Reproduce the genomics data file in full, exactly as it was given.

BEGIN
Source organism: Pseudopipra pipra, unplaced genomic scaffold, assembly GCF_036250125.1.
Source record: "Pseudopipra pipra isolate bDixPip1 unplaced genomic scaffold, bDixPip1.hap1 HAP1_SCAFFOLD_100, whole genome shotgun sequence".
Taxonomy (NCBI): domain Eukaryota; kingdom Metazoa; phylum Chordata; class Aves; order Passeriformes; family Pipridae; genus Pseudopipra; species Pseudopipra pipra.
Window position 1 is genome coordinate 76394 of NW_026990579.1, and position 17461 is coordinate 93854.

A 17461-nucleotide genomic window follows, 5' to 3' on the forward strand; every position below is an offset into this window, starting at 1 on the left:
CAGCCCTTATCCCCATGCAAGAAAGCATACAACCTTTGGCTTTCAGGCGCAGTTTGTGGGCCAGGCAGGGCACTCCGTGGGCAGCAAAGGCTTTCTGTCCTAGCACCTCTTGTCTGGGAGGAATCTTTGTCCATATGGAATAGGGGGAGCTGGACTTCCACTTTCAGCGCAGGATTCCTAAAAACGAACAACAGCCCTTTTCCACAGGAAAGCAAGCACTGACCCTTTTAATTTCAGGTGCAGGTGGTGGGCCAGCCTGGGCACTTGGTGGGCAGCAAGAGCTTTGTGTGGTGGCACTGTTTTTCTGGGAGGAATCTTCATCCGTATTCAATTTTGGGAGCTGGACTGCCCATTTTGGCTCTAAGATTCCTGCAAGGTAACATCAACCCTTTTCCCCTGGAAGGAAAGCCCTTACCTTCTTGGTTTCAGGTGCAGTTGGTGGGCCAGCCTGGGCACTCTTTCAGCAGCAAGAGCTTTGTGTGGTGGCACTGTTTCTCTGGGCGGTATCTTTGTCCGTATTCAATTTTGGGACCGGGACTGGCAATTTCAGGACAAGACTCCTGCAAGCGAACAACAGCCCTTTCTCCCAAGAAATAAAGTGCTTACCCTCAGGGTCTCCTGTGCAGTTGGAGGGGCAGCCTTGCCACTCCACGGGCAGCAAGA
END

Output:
Source organism: Pseudopipra pipra, unplaced genomic scaffold, assembly GCF_036250125.1.
Source record: "Pseudopipra pipra isolate bDixPip1 unplaced genomic scaffold, bDixPip1.hap1 HAP1_SCAFFOLD_100, whole genome shotgun sequence".
Taxonomy (NCBI): domain Eukaryota; kingdom Metazoa; phylum Chordata; class Aves; order Passeriformes; family Pipridae; genus Pseudopipra; species Pseudopipra pipra.
Window position 1 is genome coordinate 76394 of NW_026990579.1, and position 17461 is coordinate 93854.

A 17461-nucleotide genomic window follows, 5' to 3' on the forward strand; every position below is an offset into this window, starting at 1 on the left:
CAGCCCTTATCCCCATGCAAGAAAGCATACAACCTTTGGCTTTCAGGCGCAGTTTGTGGGCCAGGCAGGGCACTCCGTGGGCAGCAAAGGCTTTCTGTCCTAGCACCTCTTGTCTGGGAGGAATCTTTGTCCATATGGAATAGGGGGAGCTGGACTTCCACTTTCAGCGCAGGATTCCTAAAAACGAACAACAGCCCTTTTCCACAGGAAAGCAAGCACTGACCCTTTTAATTTCAGGTGCAGGTGGTGGGCCAGCCTGGGCACTTGGTGGGCAGCAAGAGCTTTGTGTGGTGGCACTGTTTTTCTGGGAGGAATCTTCATCCGTATTCAATTTTGGGAGCTGGACTGCCCATTTTGGCTCTAAGATTCCTGCAAGGTAACATCAACCCTTTTCCCCTGGAAGGAAAGCCCTTACCTTCTTGGTTTCAGGTGCAGTTGGTGGGCCAGCCTGGGCACTCTTTCAGCAGCAAGAGCTTTGTGTGGTGGCACTGTTTCTCTGGGCGGTATCTTTGTCCGTATTCAATTTTGGGACCGGGACTGGCAATTTCAGGACAAGACTCCTGCAAGCGAACAACAGCCCTTTCTCCCAAGAAATAAAGTGCTTACCCTCAGGGTCTCCTGTGCAGTTGGAGGGGCAGCCTTGCCACTCCACGGGCAGCAAGA